It is quite evident that the complainant never conveyed that part of this property claimed for the streets to the city, or that the city, by any authoritiveact, had appropriated the land to that purpose, or paid complainant its value. But, I think, it is equally clear that the public has used these streets and regarded them as such. Buildings have been erected upon the blocks adjoining them, but not upon the streets. They have been used aud are necessary as approaches to the wharf, and to close them would virtually cut the public off from the wharf, and Market street leads to, and for many years has been used as, an approach to a public ferry. Besides all this, complainant, in some of his deeds of lease and conveyance, has described the property as embracing these streets. I conclude, therefore, that the land occupied by these streets was dedicated by complainant to that use, or the public has become entitled so to use them by prescription. But this use is a mere easement. The legal title remains in complainant; or, if not, the title would revert to him were the streets discontinued, and the public cease to use them as public The city or the public are not entitled to their use for any other purpose. The law of the state imposes upon the defendant the duty of keeping these streets in repair, and free from obstruction, so that the people may pass over them conveniently. But the manifest purpose of the ordinance is, not to open and improve these streets for travel, but it is to convert the termini of the streets at the river into wha:t;ves, at which boats and other water-craft may land and discharge their cargoes without the payment of wharfage or other charge. The effect of the ordinance is, after the complainant, by the authority of the city, had established and improved his wharves, and opened streets to them through his lands, to take away the value and use of his wharves, by converting the streets which he had dedicated to the public for one use, to another and different purpose. Substantially. it is depriving him of the use of his property without compensation. I think it plain and palpable that. this cannot be done. If the defendant allow freights to be discharged on these streets, and boats to be landed at them, it cannot prevent complainant from entering thereon and collecting such wharfage as the law and ordinances of the city authorize. He has tha right to enter upon those streets to collect the fees or charges, if defendant direct or permit the vessels and goods to land there. He has parted with no right to the land thus used as streets, except that he has given it to the public to use as a high way. He has not given to the city or the public the right to use it as a free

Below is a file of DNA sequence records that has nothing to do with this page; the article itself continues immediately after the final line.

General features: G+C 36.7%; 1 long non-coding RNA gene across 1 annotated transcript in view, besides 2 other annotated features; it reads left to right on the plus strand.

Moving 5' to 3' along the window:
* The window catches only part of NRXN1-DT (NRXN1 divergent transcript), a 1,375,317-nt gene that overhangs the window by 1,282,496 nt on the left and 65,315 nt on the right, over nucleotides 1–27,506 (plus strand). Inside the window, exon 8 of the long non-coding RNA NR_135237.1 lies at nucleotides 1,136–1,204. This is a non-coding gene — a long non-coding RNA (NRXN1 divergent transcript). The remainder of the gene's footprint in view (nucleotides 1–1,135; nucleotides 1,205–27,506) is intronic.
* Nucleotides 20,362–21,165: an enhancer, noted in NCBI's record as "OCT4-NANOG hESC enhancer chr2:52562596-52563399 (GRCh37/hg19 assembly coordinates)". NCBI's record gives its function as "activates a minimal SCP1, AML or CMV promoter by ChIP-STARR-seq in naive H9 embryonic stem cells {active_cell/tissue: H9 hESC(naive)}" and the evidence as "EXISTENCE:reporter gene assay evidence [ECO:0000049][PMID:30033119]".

wharf. It would be inequitable and violative of his constitutional rights, both state and federal, thus to deprive him of the value and use of his property; and the provisions of the ordinance referred to, so far as they undertake to do this, are void. The defendant will be perpetually enjoined from enforcing, as against the complainant, the provisions of the second, third, and fourth sections of the ordinance of May 18, 1883, or from otherwise preventing him from collecting such wharfage as he may be entitled to. The court being of the opinion that defendant is liable for'the amount of such actual wharfage and towage as complainant has been prevented from collecting by reason of the provisions of the ordinance mentioned, the clerk or this court, as special commissioner, will hear proof, and report, at as early a day as convenient, what the amount of such wharfage and towage is; bond and security having been required of the defendant for the payment thereof at the commencement of this litigation, UpOil condition that defendant failed therein.